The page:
Robson, who stands down as coach of Dutch side PSV Eindhoven at the end of the season when Eric Gerets takes over, is almost alone in regarding the England job as still the most prestigious in the land.
It is amazing that even at 62 years old and after the persecution he suffered at the hands of the media he could still even consider doing it again, even though his eight-year reign from 1982-1990 eventually ended on a triumphant note when he steered England to the semi-finals at Italia 90.
"If I was free and the country was in a spot then, yes, for the short term," he told The Independent yesterday from the Netherlands.
"I'm sure if you asked Terry Venables he would also say `yes'. But there must be lots of other candidates. Not so long ago all of our better young managers wouldn't touch the job with a bargepole.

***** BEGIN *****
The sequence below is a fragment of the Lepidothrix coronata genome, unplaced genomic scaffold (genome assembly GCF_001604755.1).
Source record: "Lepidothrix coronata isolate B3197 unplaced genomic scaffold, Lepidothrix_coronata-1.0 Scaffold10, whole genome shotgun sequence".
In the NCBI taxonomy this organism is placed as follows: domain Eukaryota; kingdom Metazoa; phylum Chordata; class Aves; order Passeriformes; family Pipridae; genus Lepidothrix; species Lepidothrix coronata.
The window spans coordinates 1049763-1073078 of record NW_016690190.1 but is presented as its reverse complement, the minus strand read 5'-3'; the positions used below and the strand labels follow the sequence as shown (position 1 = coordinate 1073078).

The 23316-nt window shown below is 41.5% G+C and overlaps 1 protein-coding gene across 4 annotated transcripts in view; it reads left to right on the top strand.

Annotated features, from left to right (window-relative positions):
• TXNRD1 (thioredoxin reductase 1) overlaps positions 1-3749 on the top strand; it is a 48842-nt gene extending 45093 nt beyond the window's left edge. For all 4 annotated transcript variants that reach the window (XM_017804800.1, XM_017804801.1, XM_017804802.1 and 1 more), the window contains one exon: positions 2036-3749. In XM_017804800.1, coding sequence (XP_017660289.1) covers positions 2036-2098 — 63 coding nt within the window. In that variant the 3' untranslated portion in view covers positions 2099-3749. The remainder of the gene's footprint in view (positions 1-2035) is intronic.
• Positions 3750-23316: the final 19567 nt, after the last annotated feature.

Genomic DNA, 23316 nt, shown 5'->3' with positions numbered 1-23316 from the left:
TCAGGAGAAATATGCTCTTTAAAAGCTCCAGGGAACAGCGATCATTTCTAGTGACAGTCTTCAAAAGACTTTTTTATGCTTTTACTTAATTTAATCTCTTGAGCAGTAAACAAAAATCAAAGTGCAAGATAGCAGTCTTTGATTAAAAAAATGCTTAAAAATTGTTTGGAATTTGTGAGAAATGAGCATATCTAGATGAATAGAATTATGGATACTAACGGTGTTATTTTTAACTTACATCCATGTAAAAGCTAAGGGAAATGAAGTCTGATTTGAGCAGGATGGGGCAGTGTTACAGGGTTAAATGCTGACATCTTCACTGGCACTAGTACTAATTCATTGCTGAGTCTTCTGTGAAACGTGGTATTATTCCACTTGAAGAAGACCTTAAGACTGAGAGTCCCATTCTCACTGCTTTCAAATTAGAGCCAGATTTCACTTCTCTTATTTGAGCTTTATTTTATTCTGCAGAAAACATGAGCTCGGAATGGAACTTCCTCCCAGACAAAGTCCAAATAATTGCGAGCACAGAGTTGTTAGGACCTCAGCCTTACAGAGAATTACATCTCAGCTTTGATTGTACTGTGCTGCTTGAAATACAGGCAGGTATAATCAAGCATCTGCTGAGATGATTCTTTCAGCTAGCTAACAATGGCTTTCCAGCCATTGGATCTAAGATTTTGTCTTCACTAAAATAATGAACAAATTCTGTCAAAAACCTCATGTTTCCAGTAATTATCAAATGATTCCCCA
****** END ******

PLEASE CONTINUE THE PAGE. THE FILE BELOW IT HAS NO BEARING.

"I regarded it as the greatest job in football. What I had at Ipswich, in [terms of] the quality of life [was good], but I gave it all up because that's the way it was in those days. If I'd never taken it I'd have sat back in my rocking chair later on in life and said, `what a fool I was to turn it down'. I've no regrets. It was a fantastic phase of my life, a great education."
Robson remains the most successful Englishman ever to manage abroad but believes that a younger man should have the job and was interested to know where Kevin Keegan stood among the list of contenders. When told he himself was 50-1 in the betting to take over should Hoddle's tenure come to and end, he replied: "Fifty-to-one! I'm disappointed."Reuse content